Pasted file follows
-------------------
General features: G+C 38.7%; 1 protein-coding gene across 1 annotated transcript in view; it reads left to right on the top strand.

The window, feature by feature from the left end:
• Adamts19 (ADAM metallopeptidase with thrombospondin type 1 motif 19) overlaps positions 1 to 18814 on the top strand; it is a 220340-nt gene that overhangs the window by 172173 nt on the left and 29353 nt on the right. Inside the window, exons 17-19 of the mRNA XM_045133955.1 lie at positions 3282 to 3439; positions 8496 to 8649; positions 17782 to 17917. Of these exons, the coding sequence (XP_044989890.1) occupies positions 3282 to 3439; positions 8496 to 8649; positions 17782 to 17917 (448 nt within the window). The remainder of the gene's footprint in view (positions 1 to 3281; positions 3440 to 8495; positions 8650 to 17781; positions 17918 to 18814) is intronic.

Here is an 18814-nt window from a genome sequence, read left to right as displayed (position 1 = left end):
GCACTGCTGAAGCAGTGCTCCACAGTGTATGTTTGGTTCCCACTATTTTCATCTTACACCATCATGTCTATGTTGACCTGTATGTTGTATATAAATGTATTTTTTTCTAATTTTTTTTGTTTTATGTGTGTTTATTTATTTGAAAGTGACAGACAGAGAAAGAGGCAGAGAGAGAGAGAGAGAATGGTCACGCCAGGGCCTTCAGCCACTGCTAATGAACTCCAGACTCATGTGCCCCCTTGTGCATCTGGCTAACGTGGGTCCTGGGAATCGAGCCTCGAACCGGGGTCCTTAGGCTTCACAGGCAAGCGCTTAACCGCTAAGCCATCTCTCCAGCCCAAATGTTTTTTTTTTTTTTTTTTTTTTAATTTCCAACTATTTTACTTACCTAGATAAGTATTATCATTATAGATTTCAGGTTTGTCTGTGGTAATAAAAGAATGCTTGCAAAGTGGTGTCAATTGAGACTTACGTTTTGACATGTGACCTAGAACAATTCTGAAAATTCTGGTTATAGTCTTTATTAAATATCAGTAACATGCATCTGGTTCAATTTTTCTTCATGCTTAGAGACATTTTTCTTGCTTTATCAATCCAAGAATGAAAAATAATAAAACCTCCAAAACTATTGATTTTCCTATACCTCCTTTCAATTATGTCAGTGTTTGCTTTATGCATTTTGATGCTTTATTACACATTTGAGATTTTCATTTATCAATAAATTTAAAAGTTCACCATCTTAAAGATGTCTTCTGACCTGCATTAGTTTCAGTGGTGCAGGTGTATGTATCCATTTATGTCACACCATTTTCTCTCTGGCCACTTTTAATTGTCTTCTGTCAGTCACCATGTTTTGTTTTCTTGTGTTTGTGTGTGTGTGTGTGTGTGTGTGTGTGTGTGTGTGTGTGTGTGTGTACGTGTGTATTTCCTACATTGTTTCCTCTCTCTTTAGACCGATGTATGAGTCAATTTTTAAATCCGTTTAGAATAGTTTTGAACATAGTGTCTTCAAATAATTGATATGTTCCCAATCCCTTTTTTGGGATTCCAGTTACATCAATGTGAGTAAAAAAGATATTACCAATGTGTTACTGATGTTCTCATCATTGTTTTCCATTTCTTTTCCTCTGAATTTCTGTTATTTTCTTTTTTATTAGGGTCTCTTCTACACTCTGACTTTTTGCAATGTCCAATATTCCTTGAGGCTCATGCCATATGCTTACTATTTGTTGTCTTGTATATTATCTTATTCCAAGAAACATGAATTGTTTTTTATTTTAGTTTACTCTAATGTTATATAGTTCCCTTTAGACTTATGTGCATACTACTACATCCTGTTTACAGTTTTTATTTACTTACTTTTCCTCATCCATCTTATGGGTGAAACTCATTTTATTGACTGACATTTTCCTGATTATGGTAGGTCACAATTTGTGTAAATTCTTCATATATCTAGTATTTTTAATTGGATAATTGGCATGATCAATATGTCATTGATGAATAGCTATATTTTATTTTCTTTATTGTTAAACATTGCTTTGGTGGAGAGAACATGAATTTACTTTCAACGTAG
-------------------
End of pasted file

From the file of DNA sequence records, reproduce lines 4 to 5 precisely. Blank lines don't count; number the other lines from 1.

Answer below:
Here is an 18814-nt window from a genome sequence, read left to right as displayed (position 1 = left end):
GCACTGCTGAAGCAGTGCTCCACAGTGTATGTTTGGTTCCCACTATTTTCATCTTACACCATCATGTCTATGTTGACCTGTATGTTGTATATAAATGTATTTTTTTCTAATTTTTTTTGTTTTATGTGTGTTTATTTATTTGAAAGTGACAGACAGAGAAAGAGGCAGAGAGAGAGAGAGAGAATGGTCACGCCAGGGCCTTCAGCCACTGCTAATGAACTCCAGACTCATGTGCCCCCTTGTGCATCTGGCTAACGTGGGTCCTGGGAATCGAGCCTCGAACCGGGGTCCTTAGGCTTCACAGGCAAGCGCTTAACCGCTAAGCCATCTCTCCAGCCCAAATGTTTTTTTTTTTTTTTTTTTTTTAATTTCCAACTATTTTACTTACCTAGATAAGTATTATCATTATAGATTTCAGGTTTGTCTGTGGTAATAAAAGAATGCTTGCAAAGTGGTGTCAATTGAGACTTACGTTTTGACATGTGACCTAGAACAATTCTGAAAATTCTGGTTATAGTCTTTATTAAATATCAGTAACATGCATCTGGTTCAATTTTTCTTCATGCTTAGAGACATTTTTCTTGCTTTATCAATCCAAGAATGAAAAATAATAAAACCTCCAAAACTATTGATTTTCCTATACCTCCTTTCAATTATGTCAGTGTTTGCTTTATGCATTTTGATGCTTTATTACACATTTGAGATTTTCATTTATCAATAAATTTAAAAGTTCACCATCTTAAAGATGTCTTCTGACCTGCATTAGTTTCAGTGGTGCAGGTGTATGTATCCATTTATGTCACACCATTTTCTCTCTGGCCACTTTTAATTGTCTTCTGTCAGTCACCATGTTTTGTTTTCTTGTGTTTGTGTGTGTGTGTGTGTGTGTGTGTGTGTGTGTGTGTGTGTGTGTGTACGTGTGTATTTCCTACATTGTTTCCTCTCTCTTTAGACCGATGTATGAGTCAATTTTTAAATCCGTTTAGAATAGTTTTGAACATAGTGTCTTCAAATAATTGATATGTTCCCAATCCCTTTTTTGGGATTCCAGTTACATCAATGTGAGTAAAAAAGATATTACCAATGTGTTACTGATGTTCTCATCATTGTTTTCCATTTCTTTTCCTCTGAATTTCTGTTATTTTCTTTTTTATTAGGGTCTCTTCTACACTCTGACTTTTTGCAATGTCCAATATTCCTTGAGGCTCATGCCATATGCTTACTATTTGTTGTCTTGTATATTATCTTATTCCAAGAAACATGAATTGTTTTTTATTTTAGTTTACTCTAATGTTATATAGTTCCCTTTAGACTTATGTGCATACTACTACATCCTGTTTACAGTTTTTATTTACTTACTTTTCCTCATCCATCTTATGGGTGAAACTCATTTTATTGACTGACATTTTCCTGATTATGGTAGGTCACAATTTGTGTAAATTCTTCATATATCTAGTATTTTTAATTGGATAATTGGCATGATCAATATGTCATTGATGAATAGCTATATTTTATTTTCTTTATTGTTAAACATTGCTTTGGTGGAGAGAACATGAATTTACTTTCAACGTAG